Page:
“Meat and poultry companies have responded to the demand for more information about their products, offering a range of options including natural, organic, hormone free and antibiotic free, which have proven popular with consumers,” said Meat Institute President and CEO Barry Carpenter. “The industry has also developed numerous resources to help educate consumers about how our products are made from our Glass Walls videos to Meat MythCrushers to the MyMeatUp app developed to help shoppers navigate the meat department.”

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8. Meat promotional research remains routine. In-store and digital touch points make their mark, but print is (still) not dead.

Price per pound has the highest influence on the ultimate meat or poultry purchase for the 11th year, followed by appearance—the consumer expression of quality. The paper circular is the most commonly used vehicle for promotional/price research but year-over-year growth is reported for in-store promotional signage, the electronic circular, digital promotions and social media. It is crucial to have the right promotions in terms of media platforms, products, attributes, messaging and discount types.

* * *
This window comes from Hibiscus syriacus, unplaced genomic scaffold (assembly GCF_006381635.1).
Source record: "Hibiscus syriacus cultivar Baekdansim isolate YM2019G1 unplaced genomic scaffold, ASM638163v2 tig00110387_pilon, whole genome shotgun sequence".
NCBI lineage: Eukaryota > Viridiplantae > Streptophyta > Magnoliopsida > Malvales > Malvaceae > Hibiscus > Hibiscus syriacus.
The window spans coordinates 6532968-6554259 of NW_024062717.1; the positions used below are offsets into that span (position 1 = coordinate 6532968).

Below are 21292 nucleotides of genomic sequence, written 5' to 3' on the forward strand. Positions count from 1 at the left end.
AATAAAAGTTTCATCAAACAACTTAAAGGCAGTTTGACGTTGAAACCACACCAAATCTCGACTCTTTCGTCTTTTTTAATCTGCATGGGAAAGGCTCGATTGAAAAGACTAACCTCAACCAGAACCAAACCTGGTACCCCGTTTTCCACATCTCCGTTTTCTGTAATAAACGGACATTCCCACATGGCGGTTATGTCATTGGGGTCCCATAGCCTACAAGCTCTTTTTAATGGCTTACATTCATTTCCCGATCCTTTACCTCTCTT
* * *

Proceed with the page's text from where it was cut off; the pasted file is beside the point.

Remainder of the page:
9. Supermarkets continue their reign. Willingness to order meat online is growing, signaling omni-channel opportunity.

Supermarkets are the lead channel for the meat purchase through strong primary shopper conversion and being a destination for secondary shoppers. But while conventional supermarkets lost share, value and specialty supermarkets gained. The online meat purchase still lags grocery e-commerce, but 19 percent have ordered meat online at least once, and others show a much greater willingness to try than seen before—particularly when fulfilled by their primary meat store. 

10. Shopper suggestions for improvement focus on quality, variety, pricing and operational excellence.

Four big areas for improving the meat department emerged from hundreds of shopper suggestions. These include transparency of product quality and freshness to accurately judge value; greater variety, including pack sizes, cuts/kinds and specialty items; better pricing and promotions; and operational excellence, with a focus on better customer service, more information and outreach, packaging innovation, better in-stock performance and cleanliness. 

The Power of Meat was conducted by 210 Analytics and is made possible by Sealed Air’s Food Care Division.

Look for expanded coverage of The Power of Meat 2018 in the April print editions of The Shelby Report.